— Noted.


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Images from ampersandgallerypdx.com

Love these wax pastel drawings by Christoph Ruckhäberle for the first book in a series themed on patterns for Ampersand Editions. Ampersand is selling a deluxe version of the book, which includes an original of one of the drawings.


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From Herb Lester Associates, three little phrase books, sized to fit in the credit card slit in your wallet. Available at shop.herblester.com or on amazon.



“If I was born to do something it was to design book jackets.”
from an interview with Print Magazine

Paul Bacon, a pioneer in book cover design, passed away this week. His obituary here.


From the London based artist Ben West’s website:
If the internet goes off, you may need this reference book Felix [Heyes] and I made. It contains the first Google Image for every word in the dictionary.



From Yotam Ottolenghi’s Plenty, photography by Jonathan Lovekin

I feel a little sad that I just tried this recipe, mostly because I regret all the past weekends that did not include this. It’s easy, and warmly comforting. It’s essentially baked eggs with arugula, and a topping of yogurt and hot oil. (Pro tip: why do I always forget that sautéed arugula reduces by an unbelievable amount? Remember to have more arugula than you think is necessary on hand.)

I have to say, every recipe I’ve made from Ottolenghi’s Plenty has nearly converted me to becoming vegetarian.

Recipe here: Baked Eggs with Yoghurt and Chili



Looking forward to this career retrospective of Tomi Ungerer at the Drawing Center, Jan 16 – Mar 22.


On my netflix to-do list is watching this movie:

Far Out Isn’t Far Enough.


Need an intro to Ungerer? Try this interview with Teri Gross.

This quote by Maurice Sendak on Tomi Ungerer captures why:

“I’m proud of the fact that we helped change the scene in America so that children were dealt with like the intelligent little animals we know they are.”


And, this. Kitty-Shaped Kindergarten, which he references in his interview, was designed by Ungerer with architect Ayla Suzan Yöndel. A building where kids walk into the kitty’s mouth and there is a slide in the back for the tail.

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Photos by Adriano A.Biondo, for milkmagazine.net


There are so many brilliant children’s illustrated books out right now. It’s so nice to see that the market is going as strong as ever. Here are a few that make me so very happy.


Ah-Ha to Zig-Zag, by Maira Kalman:
















A quilted and embroidered Mamluk cap, Egypt, late 13th or early 14th century.(Cooper Hewitt, Smithsonian Design Museum; Photo by Andrew Garn © Smithsonian Institution)







Once Upon an Alphabet: Short Stories for All the Letters, by Oliver Jeffers:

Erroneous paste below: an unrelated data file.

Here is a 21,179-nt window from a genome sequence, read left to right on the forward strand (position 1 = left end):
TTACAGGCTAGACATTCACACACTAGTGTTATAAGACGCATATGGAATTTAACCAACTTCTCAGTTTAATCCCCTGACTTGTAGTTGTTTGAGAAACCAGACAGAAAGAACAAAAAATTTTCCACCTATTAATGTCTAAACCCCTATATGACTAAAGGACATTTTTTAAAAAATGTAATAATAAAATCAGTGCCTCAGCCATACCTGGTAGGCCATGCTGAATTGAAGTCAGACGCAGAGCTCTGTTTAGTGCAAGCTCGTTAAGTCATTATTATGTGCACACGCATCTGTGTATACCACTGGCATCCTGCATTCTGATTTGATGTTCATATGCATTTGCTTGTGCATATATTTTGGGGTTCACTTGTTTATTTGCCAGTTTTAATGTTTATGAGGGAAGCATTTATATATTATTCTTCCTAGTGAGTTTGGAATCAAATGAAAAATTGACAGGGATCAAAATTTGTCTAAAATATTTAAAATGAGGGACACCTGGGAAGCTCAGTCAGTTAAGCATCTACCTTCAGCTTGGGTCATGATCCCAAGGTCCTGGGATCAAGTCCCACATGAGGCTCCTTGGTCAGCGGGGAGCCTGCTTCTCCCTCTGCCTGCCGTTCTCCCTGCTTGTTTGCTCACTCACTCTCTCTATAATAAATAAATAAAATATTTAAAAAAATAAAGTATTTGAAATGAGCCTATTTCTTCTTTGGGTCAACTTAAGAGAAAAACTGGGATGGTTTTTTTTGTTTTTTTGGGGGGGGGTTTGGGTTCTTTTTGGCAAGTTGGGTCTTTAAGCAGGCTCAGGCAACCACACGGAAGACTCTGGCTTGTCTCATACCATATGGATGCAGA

I was really lucky to be able to visit Oliver Jeffers’ studio when this was a work in progress and I saw the book in sketch form. An interview with NPR here about his process, and also there’s this.



Almost Everything, by Joelle Jolivet:
















Maps, by Aleksandra and Daniel Mizielinski:


















(The above two books especially perfect for sparking wanderlust in your little ones.)



The River, by Alessandro Sanna

















And finally, The New York Times just wrote a review on these photography-inspired picture books. I usually reserve any buying until I see picture books in person to know they’re worth owning, but I can’t resist trusting these are going to be worth the keeping.


This Equals That, by Jason Fulford and Tamara Shopsin





While doing some research for work that involves the use of vintage images, I stumbled on this etsy shop that sells original prints from old books. The idea of a beautiful old book being cut up makes me sad, but I couldn’t resist paging through the entire shop. I ended up buying these three, and I have to admit I’m happy that they’ll be beaming boldly on my walls, vs being closed up on the shelf.






I thought this was a photo. It is not. What is it? It’s my neighborhood bookstore, located at 163 Court Street. I have spent many hours inside this place. It is in the same category as manatees, endangered and a little bit mystical but very real. I could be that girl, standing out front.

See more drawings of “The Endangered Bookstores of New York” by Bob Eckstein at The New Yorker.


Lovely simple animations by Brian Rea and Pablo Delcán for Peter Mendelsund‘s book, What We See When We Read:

What We See When We Read on Vimeo.

What We See When We Read on Vimeo.

What We See When We Read on Vimeo.

Also, curious about this book “Cover” by Peter Mendelsund. (Pun intended?)